Boffins recreate face of 13th century hospital patient – BBC News
Scientists studying a medieval hospital graveyard in Cambridge have recreated the face of a 700-year-old patient.
The skeleton – known formally as ‘Context 958’ – was among 400 sets of remains found beneath St John’s College during recent excavations.
Using facial reconstruction technology, boffins believe the man was a patient at the Hospital of St John, which preceded the college.
The study is one of the first to reveal how ordinary people of the time lived.
‘Context 958’ was unearthed when one of the largest medieval hospital graveyards in Britain was discovered beneath the Old Divinity School of St John’s College. The site was excavated between 2010 and 2012.
He was found face down, which archaeologists said is a “small irregularity for medieval burial”.
Bodies recovered during the work date from the 13th to 15th centuries and are believed to be patients at the former hospital of St John the Evangelist, which stood opposite the graveyard until 1511.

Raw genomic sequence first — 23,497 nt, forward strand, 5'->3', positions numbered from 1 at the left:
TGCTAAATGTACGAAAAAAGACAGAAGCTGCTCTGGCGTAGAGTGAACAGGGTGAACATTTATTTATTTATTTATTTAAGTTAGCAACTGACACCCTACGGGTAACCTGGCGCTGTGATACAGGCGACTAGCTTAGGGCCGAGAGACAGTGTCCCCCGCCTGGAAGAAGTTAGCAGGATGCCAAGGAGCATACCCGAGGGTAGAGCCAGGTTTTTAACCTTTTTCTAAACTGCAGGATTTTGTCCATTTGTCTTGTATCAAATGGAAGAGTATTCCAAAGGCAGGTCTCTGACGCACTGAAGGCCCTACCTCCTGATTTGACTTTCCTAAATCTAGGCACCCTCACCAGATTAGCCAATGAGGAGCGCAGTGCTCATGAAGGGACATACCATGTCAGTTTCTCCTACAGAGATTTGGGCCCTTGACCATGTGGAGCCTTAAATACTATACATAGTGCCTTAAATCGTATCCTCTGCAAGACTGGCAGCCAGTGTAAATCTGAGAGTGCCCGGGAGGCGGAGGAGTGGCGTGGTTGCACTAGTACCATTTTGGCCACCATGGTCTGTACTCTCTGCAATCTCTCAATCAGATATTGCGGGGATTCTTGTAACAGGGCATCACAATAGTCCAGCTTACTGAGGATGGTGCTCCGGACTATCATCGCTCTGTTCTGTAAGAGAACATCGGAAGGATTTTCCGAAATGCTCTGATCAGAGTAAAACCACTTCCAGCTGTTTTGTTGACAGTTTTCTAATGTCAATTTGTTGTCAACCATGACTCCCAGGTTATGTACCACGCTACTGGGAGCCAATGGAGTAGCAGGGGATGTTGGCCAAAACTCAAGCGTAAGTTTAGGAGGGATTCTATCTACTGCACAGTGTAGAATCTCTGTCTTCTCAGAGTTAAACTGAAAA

The research team – a collaboration of Cambridge University’s Division of Archaeology and the University of Dundee’s Centre for Anatomy and Human Identification – pieced together the rudiments of the man’s life story by analysing bones and teeth.
Professor John Robb, of Cambridge University, said many of the ‘inmates’ at the time were ill, aged or poor – and couldn’t live alone.
He said: “Context 958 was over 40 when he died and had quite a robust skeleton with a lot of wear and tear from a hard working life.
“He was a working-class person, perhaps with a specialised trade of some kind.
“He had fallen on hard times, perhaps through illness, limiting his ability to continue working or through not having a family network to take care of him in his poverty.”
He added: “We are interested in him and in people like him as they represent a sector of the medieval population which is quite hard to learn about – ordinary poor people.”
The study forms part of the university’s ‘After the Plague’ project, which researchers will then compare with other medieval collections to build a picture of the lives of people living in Cambridge and urban England as a whole at the time.